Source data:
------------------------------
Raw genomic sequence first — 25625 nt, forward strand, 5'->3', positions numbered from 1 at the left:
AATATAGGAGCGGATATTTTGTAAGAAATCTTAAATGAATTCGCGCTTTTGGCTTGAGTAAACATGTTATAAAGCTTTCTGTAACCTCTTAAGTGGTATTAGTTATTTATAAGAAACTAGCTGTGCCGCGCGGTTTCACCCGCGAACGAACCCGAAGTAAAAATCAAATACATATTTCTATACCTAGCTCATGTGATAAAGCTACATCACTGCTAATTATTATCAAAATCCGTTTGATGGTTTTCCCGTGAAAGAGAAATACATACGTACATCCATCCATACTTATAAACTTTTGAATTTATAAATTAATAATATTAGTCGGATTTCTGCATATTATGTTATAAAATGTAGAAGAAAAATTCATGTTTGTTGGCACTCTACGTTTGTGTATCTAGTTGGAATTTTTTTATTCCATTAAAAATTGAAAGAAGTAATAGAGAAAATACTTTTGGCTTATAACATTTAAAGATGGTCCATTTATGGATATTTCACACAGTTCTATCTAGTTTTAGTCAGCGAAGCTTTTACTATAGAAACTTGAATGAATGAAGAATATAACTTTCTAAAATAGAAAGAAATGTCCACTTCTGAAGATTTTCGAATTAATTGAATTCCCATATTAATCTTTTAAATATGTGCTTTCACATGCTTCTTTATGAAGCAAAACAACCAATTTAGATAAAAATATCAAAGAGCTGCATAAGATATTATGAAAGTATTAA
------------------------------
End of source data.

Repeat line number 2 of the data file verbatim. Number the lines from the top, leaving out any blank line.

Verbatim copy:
AATATAGGAGCGGATATTTTGTAAGAAATCTTAAATGAATTCGCGCTTTTGGCTTGAGTAAACATGTTATAAAGCTTTCTGTAACCTCTTAAGTGGTATTAGTTATTTATAAGAAACTAGCTGTGCCGCGCGGTTTCACCCGCGAACGAACCCGAAGTAAAAATCAAATACATATTTCTATACCTAGCTCATGTGATAAAGCTACATCACTGCTAATTATTATCAAAATCCGTTTGATGGTTTTCCCGTGAAAGAGAAATACATACGTACATCCATCCATACTTATAAACTTTTGAATTTATAAATTAATAATATTAGTCGGATTTCTGCATATTATGTTATAAAATGTAGAAGAAAAATTCATGTTTGTTGGCACTCTACGTTTGTGTATCTAGTTGGAATTTTTTTATTCCATTAAAAATTGAAAGAAGTAATAGAGAAAATACTTTTGGCTTATAACATTTAAAGATGGTCCATTTATGGATATTTCACACAGTTCTATCTAGTTTTAGTCAGCGAAGCTTTTACTATAGAAACTTGAATGAATGAAGAATATAACTTTCTAAAATAGAAAGAAATGTCCACTTCTGAAGATTTTCGAATTAATTGAATTCCCATATTAATCTTTTAAATATGTGCTTTCACATGCTTCTTTATGAAGCAAAACAACCAATTTAGATAAAAATATCAAAGAGCTGCATAAGATATTATGAAAGTATTAA